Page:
I think a lot of people are still knackered. Part of that is reflected in the fact that I had to double check what happened in 2022 because COVID has completely skewed my and my clients' sense of time. People still aren't doing the same sort of travelling to the same extent; their life structures have changed; they're not necessarily doing the same shift patterns at work; a lot of the time not even in the same jobs; they're not seeing the same people. And so people remain chronologically disorientated.
People can confidently say that the queen died this year, which has had a particular significance culturally, even if you’re not a monarchist. Some things are just constant no matter what the uncertainty and the queen was one of them. But then if the queen died, that means I could die. So for some people that was a realisation that we are all totally frail and fragile and human, even the COVID-deniers.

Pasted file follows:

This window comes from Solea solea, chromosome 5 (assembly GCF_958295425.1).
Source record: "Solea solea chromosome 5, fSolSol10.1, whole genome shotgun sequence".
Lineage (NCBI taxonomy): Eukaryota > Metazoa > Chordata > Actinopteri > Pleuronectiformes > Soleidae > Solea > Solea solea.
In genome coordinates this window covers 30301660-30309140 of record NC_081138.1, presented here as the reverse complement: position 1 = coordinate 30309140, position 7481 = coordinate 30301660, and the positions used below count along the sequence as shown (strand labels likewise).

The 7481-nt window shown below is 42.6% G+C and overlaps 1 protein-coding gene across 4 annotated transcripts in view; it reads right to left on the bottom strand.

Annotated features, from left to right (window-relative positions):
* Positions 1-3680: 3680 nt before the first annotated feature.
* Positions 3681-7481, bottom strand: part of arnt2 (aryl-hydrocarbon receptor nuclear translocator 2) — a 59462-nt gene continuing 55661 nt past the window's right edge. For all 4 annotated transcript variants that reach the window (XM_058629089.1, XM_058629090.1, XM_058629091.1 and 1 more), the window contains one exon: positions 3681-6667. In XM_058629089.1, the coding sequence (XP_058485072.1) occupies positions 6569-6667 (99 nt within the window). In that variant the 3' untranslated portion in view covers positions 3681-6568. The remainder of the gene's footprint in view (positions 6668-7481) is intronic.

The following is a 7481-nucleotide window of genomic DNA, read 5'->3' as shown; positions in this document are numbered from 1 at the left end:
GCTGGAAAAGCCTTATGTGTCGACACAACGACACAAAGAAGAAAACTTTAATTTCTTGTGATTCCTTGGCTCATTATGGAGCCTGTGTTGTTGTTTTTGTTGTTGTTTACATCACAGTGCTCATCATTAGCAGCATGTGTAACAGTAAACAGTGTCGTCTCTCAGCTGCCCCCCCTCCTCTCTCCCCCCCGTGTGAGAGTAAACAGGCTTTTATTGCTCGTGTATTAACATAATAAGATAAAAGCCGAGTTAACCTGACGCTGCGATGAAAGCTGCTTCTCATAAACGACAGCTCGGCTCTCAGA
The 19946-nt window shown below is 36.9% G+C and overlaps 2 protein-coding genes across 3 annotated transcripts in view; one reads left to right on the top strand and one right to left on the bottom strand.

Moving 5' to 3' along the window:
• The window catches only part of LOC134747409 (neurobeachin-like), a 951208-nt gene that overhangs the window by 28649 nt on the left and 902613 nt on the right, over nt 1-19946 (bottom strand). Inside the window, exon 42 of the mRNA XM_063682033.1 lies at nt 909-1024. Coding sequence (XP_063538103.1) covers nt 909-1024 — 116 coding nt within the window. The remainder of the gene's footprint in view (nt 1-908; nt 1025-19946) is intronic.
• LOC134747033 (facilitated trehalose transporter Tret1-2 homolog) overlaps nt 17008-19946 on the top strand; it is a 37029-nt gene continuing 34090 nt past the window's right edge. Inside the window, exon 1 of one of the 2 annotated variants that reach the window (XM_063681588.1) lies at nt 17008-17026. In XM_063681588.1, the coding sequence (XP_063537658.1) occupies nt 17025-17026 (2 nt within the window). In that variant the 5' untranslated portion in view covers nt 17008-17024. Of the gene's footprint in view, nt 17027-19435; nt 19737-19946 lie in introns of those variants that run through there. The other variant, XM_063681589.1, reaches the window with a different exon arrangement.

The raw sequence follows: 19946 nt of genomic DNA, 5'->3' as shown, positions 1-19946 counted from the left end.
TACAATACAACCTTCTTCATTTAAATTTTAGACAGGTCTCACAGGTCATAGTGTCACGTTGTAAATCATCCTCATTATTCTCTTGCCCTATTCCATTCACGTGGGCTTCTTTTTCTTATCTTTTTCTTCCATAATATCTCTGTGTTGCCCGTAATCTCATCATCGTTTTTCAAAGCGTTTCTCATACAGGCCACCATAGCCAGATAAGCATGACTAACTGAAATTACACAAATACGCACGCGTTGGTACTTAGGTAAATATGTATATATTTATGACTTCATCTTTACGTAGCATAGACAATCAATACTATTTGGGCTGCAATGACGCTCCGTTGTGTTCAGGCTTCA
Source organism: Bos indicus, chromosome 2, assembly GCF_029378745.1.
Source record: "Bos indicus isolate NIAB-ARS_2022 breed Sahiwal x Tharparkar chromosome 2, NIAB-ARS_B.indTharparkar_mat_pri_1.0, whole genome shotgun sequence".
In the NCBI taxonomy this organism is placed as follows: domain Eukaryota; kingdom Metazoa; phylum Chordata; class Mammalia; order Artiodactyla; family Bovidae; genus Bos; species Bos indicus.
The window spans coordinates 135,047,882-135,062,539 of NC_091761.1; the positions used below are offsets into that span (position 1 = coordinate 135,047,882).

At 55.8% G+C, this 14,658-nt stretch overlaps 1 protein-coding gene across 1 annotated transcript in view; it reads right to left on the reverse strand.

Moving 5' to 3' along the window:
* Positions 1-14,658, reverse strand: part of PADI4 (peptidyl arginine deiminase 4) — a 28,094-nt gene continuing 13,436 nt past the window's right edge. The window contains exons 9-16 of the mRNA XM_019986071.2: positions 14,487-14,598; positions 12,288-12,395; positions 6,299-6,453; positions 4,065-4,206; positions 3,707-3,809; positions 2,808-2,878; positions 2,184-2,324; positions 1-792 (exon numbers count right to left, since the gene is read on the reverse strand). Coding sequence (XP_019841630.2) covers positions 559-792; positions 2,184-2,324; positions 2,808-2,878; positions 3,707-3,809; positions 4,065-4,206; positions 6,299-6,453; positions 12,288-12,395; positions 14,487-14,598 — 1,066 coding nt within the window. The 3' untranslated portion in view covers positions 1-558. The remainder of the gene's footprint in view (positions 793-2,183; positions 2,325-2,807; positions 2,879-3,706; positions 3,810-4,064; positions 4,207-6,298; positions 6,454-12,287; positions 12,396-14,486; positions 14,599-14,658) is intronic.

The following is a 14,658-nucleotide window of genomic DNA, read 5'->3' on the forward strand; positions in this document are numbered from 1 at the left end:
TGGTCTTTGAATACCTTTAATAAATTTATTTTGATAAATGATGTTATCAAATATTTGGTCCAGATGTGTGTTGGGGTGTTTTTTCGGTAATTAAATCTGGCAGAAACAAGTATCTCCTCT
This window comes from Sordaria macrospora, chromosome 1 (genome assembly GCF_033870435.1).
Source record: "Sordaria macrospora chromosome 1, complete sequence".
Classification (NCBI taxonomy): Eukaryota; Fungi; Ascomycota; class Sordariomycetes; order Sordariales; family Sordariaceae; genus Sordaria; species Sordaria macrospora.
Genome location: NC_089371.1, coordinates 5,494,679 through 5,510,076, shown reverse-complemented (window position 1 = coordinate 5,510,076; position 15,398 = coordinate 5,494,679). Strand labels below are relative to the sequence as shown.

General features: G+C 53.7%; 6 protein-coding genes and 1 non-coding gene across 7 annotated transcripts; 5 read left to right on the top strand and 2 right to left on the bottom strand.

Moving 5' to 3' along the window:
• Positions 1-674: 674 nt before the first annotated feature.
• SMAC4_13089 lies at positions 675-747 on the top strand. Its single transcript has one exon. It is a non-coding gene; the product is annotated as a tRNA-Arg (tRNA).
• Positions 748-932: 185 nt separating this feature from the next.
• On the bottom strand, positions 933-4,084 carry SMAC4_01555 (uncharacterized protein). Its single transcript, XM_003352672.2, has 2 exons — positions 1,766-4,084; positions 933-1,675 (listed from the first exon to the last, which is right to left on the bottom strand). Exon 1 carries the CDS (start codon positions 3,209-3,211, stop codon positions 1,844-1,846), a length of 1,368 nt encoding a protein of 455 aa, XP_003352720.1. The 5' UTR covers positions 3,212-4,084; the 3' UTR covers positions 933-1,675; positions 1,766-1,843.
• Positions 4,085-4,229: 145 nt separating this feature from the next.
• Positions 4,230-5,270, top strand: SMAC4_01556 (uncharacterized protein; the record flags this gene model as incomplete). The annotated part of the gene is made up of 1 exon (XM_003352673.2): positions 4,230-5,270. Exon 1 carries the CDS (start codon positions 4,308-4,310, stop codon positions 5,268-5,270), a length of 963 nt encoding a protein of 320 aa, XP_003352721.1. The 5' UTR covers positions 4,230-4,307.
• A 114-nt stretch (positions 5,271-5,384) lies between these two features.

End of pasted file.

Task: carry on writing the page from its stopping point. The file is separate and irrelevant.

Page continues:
I had to double check what happened in 2022 because COVID has completely skewed my and my clients' sense of time.

Ali Ross
It's been a triple whammy of post-COVID fatigue and compassion fatigue, a huge awareness of mortality because of the global focus on the queen's death, and then the consistent narrative around climate that humans could be wiped out. If you're catastrophising, it's not hard to reach a point of [feeling like] we're all in danger, we're all mortal and the Earth is fucked. At its most reductive and anxious, I think that's one of the narratives that's going on. Then people go two ways with that: either they stick their fingers in their ears and get drunk or high or shop on Vinted or whatever. Or they become people who want to shake the world and go: 'Why aren't people waking up to how scary this is?'